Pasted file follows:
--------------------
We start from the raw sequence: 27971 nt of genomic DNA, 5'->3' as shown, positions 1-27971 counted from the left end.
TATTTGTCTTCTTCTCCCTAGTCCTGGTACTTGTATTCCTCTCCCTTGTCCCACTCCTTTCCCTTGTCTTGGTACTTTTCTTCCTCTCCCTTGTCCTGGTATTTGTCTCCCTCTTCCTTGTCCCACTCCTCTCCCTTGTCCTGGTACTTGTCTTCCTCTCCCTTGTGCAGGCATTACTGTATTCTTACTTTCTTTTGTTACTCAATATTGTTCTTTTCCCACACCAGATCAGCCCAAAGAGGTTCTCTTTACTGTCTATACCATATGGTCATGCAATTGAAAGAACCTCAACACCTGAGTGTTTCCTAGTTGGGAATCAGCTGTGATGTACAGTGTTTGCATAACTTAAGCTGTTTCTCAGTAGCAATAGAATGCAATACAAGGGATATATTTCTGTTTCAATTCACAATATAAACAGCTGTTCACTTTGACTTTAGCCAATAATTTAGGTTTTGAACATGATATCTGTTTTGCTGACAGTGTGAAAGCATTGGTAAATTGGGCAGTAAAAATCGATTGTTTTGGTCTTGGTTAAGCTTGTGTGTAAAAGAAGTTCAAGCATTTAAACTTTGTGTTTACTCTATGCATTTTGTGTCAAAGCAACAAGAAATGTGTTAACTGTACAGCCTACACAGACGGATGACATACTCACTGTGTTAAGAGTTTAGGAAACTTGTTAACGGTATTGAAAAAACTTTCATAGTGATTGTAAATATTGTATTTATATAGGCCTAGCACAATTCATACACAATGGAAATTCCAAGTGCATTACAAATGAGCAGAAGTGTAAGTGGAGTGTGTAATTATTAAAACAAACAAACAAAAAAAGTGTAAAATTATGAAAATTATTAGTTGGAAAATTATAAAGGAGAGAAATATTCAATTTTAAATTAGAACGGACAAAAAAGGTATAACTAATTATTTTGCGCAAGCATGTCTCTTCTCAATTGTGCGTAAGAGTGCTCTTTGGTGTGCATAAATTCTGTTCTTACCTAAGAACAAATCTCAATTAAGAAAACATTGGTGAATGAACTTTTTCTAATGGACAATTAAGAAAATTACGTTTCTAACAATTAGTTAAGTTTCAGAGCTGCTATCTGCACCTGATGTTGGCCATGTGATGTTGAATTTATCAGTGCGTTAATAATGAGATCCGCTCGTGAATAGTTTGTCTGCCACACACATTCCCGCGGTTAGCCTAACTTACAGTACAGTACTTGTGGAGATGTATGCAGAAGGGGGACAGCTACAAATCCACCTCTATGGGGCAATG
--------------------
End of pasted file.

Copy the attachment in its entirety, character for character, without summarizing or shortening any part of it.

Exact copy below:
We start from the raw sequence: 27971 nt of genomic DNA, 5'->3' as shown, positions 1-27971 counted from the left end.
TATTTGTCTTCTTCTCCCTAGTCCTGGTACTTGTATTCCTCTCCCTTGTCCCACTCCTTTCCCTTGTCTTGGTACTTTTCTTCCTCTCCCTTGTCCTGGTATTTGTCTCCCTCTTCCTTGTCCCACTCCTCTCCCTTGTCCTGGTACTTGTCTTCCTCTCCCTTGTGCAGGCATTACTGTATTCTTACTTTCTTTTGTTACTCAATATTGTTCTTTTCCCACACCAGATCAGCCCAAAGAGGTTCTCTTTACTGTCTATACCATATGGTCATGCAATTGAAAGAACCTCAACACCTGAGTGTTTCCTAGTTGGGAATCAGCTGTGATGTACAGTGTTTGCATAACTTAAGCTGTTTCTCAGTAGCAATAGAATGCAATACAAGGGATATATTTCTGTTTCAATTCACAATATAAACAGCTGTTCACTTTGACTTTAGCCAATAATTTAGGTTTTGAACATGATATCTGTTTTGCTGACAGTGTGAAAGCATTGGTAAATTGGGCAGTAAAAATCGATTGTTTTGGTCTTGGTTAAGCTTGTGTGTAAAAGAAGTTCAAGCATTTAAACTTTGTGTTTACTCTATGCATTTTGTGTCAAAGCAACAAGAAATGTGTTAACTGTACAGCCTACACAGACGGATGACATACTCACTGTGTTAAGAGTTTAGGAAACTTGTTAACGGTATTGAAAAAACTTTCATAGTGATTGTAAATATTGTATTTATATAGGCCTAGCACAATTCATACACAATGGAAATTCCAAGTGCATTACAAATGAGCAGAAGTGTAAGTGGAGTGTGTAATTATTAAAACAAACAAACAAAAAAAGTGTAAAATTATGAAAATTATTAGTTGGAAAATTATAAAGGAGAGAAATATTCAATTTTAAATTAGAACGGACAAAAAAGGTATAACTAATTATTTTGCGCAAGCATGTCTCTTCTCAATTGTGCGTAAGAGTGCTCTTTGGTGTGCATAAATTCTGTTCTTACCTAAGAACAAATCTCAATTAAGAAAACATTGGTGAATGAACTTTTTCTAATGGACAATTAAGAAAATTACGTTTCTAACAATTAGTTAAGTTTCAGAGCTGCTATCTGCACCTGATGTTGGCCATGTGATGTTGAATTTATCAGTGCGTTAATAATGAGATCCGCTCGTGAATAGTTTGTCTGCCACACACATTCCCGCGGTTAGCCTAACTTACAGTACAGTACTTGTGGAGATGTATGCAGAAGGGGGACAGCTACAAATCCACCTCTATGGGGCAATG